Earlier this week, the Minister for Covid Vaccine Deployment gave a statement on the rollout of Covid-19 vaccinations to 12-15 year following the government's announcement that the government had accepted the recommendations of the UK’s four Chief Medical Officers.
Young people aged 12 to 15 will be invited to receive one Pfizer Covid-19 vaccine dose from next week. Parental, guardian, or carer consent will be sought in line with existing programmes.
If no consent from a parent has been received, but the young person wants to be vaccinated and is judged to be "Gillick competent" by the the healthcare professional, the young person can still be vaccinated. In this case, the school age immunisation service provider will make every effort to contact a parent, to try and reach agreement between the parent and young person. However, the parent cannot overrule the decision of a Gillick competent young person.
MP for North East Bedfordshire, Richard Fuller, asked the Minister a question on Gillick competence. This can be watched here.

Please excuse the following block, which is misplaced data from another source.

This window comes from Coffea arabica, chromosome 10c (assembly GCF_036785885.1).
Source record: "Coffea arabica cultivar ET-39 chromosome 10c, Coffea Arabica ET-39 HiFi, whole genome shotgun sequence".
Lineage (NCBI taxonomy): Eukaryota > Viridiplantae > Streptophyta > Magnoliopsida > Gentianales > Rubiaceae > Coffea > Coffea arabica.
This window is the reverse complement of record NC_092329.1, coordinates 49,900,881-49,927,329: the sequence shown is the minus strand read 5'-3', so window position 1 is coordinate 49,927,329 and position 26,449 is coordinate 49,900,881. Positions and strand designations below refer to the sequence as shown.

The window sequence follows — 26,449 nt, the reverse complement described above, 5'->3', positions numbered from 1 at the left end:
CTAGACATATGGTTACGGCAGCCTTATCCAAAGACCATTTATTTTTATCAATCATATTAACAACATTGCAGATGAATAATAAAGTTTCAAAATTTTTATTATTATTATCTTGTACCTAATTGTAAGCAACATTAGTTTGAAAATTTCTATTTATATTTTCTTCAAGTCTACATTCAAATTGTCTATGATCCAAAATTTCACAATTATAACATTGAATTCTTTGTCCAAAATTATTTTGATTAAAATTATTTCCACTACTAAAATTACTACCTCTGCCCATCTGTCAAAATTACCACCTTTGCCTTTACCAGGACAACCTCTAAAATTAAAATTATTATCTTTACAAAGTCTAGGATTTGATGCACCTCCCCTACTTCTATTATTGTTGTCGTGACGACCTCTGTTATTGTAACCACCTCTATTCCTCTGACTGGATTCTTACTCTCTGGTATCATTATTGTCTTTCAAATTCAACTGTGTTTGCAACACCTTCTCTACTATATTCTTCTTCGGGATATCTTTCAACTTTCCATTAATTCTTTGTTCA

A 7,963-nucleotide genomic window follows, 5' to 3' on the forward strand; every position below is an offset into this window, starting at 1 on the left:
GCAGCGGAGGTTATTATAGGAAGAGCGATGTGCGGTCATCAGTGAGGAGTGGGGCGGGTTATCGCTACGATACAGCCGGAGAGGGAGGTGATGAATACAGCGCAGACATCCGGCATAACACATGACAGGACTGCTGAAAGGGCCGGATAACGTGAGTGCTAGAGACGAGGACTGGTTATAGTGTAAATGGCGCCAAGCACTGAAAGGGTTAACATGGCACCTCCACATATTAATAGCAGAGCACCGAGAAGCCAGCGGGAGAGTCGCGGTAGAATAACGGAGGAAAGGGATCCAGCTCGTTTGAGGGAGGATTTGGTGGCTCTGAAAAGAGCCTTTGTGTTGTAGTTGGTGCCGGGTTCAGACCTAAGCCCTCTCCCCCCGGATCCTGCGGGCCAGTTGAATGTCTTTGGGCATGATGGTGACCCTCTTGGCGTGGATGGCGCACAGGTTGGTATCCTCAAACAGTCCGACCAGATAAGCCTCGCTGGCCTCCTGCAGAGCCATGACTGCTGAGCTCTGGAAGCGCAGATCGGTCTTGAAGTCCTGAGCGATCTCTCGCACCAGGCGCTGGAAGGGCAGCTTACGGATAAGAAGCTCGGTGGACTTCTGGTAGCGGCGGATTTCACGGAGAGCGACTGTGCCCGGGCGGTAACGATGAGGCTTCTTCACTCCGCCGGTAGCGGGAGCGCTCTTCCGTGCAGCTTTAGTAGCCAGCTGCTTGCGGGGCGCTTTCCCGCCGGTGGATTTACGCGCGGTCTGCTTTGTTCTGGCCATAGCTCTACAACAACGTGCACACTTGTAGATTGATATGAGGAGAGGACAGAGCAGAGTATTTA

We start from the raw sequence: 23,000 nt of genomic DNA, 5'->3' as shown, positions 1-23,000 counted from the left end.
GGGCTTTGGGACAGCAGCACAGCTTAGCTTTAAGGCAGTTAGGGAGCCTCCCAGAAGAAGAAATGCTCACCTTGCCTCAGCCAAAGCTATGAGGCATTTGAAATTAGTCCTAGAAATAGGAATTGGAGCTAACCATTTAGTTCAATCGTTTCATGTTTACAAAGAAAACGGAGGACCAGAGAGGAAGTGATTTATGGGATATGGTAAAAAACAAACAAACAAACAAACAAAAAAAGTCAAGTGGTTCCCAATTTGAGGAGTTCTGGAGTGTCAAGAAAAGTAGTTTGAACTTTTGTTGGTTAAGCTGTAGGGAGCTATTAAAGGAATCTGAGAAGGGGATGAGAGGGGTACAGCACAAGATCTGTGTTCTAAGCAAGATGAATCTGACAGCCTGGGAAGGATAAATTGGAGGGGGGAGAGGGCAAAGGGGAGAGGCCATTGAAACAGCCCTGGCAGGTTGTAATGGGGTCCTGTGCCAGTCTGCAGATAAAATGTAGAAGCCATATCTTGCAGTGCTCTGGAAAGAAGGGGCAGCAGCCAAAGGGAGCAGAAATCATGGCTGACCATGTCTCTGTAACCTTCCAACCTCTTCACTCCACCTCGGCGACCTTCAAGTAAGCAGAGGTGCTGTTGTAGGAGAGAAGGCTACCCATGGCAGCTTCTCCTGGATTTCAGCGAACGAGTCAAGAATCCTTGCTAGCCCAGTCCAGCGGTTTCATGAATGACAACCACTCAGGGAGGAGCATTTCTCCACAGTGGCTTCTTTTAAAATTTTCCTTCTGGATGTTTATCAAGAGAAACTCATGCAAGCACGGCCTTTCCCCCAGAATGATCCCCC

Speaking after his intervention, Richard said:
Gillick competence is a long-standing mechanism for determining whether children under the age of 16 are able to make informed decisions about medical treatment that they receive.
Given the issues of pressure and peer pressure that may arise from this vaccination and that we have had only a few months to understand the implications of this vaccine for people’s long-term health, I questioned the Vaccines Minister as to whether Gillick competence is appropriate in the context of vaccinations for 12-15 year-olds, and whether the government has conducted a full legal assessment of the implications.
More information for parents, including Gillick competence, can be found here.